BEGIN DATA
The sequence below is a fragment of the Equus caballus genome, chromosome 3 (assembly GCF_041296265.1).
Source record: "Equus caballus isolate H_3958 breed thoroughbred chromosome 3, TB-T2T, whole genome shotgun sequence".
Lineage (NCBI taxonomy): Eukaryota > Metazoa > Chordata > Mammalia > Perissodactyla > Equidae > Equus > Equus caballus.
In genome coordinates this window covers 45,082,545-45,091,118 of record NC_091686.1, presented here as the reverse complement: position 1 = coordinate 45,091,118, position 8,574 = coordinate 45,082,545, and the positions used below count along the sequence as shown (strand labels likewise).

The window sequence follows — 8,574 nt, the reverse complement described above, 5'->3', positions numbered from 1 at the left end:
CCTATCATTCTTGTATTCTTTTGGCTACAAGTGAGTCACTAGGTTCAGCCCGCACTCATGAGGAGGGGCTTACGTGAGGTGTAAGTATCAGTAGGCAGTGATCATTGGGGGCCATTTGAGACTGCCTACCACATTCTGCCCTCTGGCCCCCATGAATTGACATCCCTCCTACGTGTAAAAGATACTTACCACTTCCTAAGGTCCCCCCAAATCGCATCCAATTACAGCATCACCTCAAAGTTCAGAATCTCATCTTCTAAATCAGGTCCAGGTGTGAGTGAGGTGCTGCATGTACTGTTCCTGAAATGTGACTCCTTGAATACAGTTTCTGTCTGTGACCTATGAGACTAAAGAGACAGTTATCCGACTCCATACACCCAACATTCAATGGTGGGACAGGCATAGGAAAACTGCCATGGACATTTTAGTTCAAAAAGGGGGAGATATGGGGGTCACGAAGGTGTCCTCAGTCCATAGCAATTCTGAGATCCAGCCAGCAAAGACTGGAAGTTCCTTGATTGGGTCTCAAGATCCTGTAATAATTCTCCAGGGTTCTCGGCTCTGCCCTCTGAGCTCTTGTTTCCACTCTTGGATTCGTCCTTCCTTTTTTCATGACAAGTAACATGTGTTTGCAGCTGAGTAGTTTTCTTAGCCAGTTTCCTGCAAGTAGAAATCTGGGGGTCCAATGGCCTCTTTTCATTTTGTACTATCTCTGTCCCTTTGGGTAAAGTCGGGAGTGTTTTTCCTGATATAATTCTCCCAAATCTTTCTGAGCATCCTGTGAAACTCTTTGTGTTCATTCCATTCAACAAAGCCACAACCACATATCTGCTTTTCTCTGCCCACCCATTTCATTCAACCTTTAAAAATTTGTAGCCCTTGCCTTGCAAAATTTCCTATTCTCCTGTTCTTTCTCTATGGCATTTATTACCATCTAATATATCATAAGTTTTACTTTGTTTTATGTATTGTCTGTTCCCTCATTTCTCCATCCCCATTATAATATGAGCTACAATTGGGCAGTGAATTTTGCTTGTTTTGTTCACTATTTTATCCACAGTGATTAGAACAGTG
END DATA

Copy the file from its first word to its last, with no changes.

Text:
The sequence below is a fragment of the Equus caballus genome, chromosome 3 (assembly GCF_041296265.1).
Source record: "Equus caballus isolate H_3958 breed thoroughbred chromosome 3, TB-T2T, whole genome shotgun sequence".
Lineage (NCBI taxonomy): Eukaryota > Metazoa > Chordata > Mammalia > Perissodactyla > Equidae > Equus > Equus caballus.
In genome coordinates this window covers 45,082,545-45,091,118 of record NC_091686.1, presented here as the reverse complement: position 1 = coordinate 45,091,118, position 8,574 = coordinate 45,082,545, and the positions used below count along the sequence as shown (strand labels likewise).

The window sequence follows — 8,574 nt, the reverse complement described above, 5'->3', positions numbered from 1 at the left end:
CCTATCATTCTTGTATTCTTTTGGCTACAAGTGAGTCACTAGGTTCAGCCCGCACTCATGAGGAGGGGCTTACGTGAGGTGTAAGTATCAGTAGGCAGTGATCATTGGGGGCCATTTGAGACTGCCTACCACATTCTGCCCTCTGGCCCCCATGAATTGACATCCCTCCTACGTGTAAAAGATACTTACCACTTCCTAAGGTCCCCCCAAATCGCATCCAATTACAGCATCACCTCAAAGTTCAGAATCTCATCTTCTAAATCAGGTCCAGGTGTGAGTGAGGTGCTGCATGTACTGTTCCTGAAATGTGACTCCTTGAATACAGTTTCTGTCTGTGACCTATGAGACTAAAGAGACAGTTATCCGACTCCATACACCCAACATTCAATGGTGGGACAGGCATAGGAAAACTGCCATGGACATTTTAGTTCAAAAAGGGGGAGATATGGGGGTCACGAAGGTGTCCTCAGTCCATAGCAATTCTGAGATCCAGCCAGCAAAGACTGGAAGTTCCTTGATTGGGTCTCAAGATCCTGTAATAATTCTCCAGGGTTCTCGGCTCTGCCCTCTGAGCTCTTGTTTCCACTCTTGGATTCGTCCTTCCTTTTTTCATGACAAGTAACATGTGTTTGCAGCTGAGTAGTTTTCTTAGCCAGTTTCCTGCAAGTAGAAATCTGGGGGTCCAATGGCCTCTTTTCATTTTGTACTATCTCTGTCCCTTTGGGTAAAGTCGGGAGTGTTTTTCCTGATATAATTCTCCCAAATCTTTCTGAGCATCCTGTGAAACTCTTTGTGTTCATTCCATTCAACAAAGCCACAACCACATATCTGCTTTTCTCTGCCCACCCATTTCATTCAACCTTTAAAAATTTGTAGCCCTTGCCTTGCAAAATTTCCTATTCTCCTGTTCTTTCTCTATGGCATTTATTACCATCTAATATATCATAAGTTTTACTTTGTTTTATGTATTGTCTGTTCCCTCATTTCTCCATCCCCATTATAATATGAGCTACAATTGGGCAGTGAATTTTGCTTGTTTTGTTCACTATTTTATCCACAGTGATTAGAACAGTG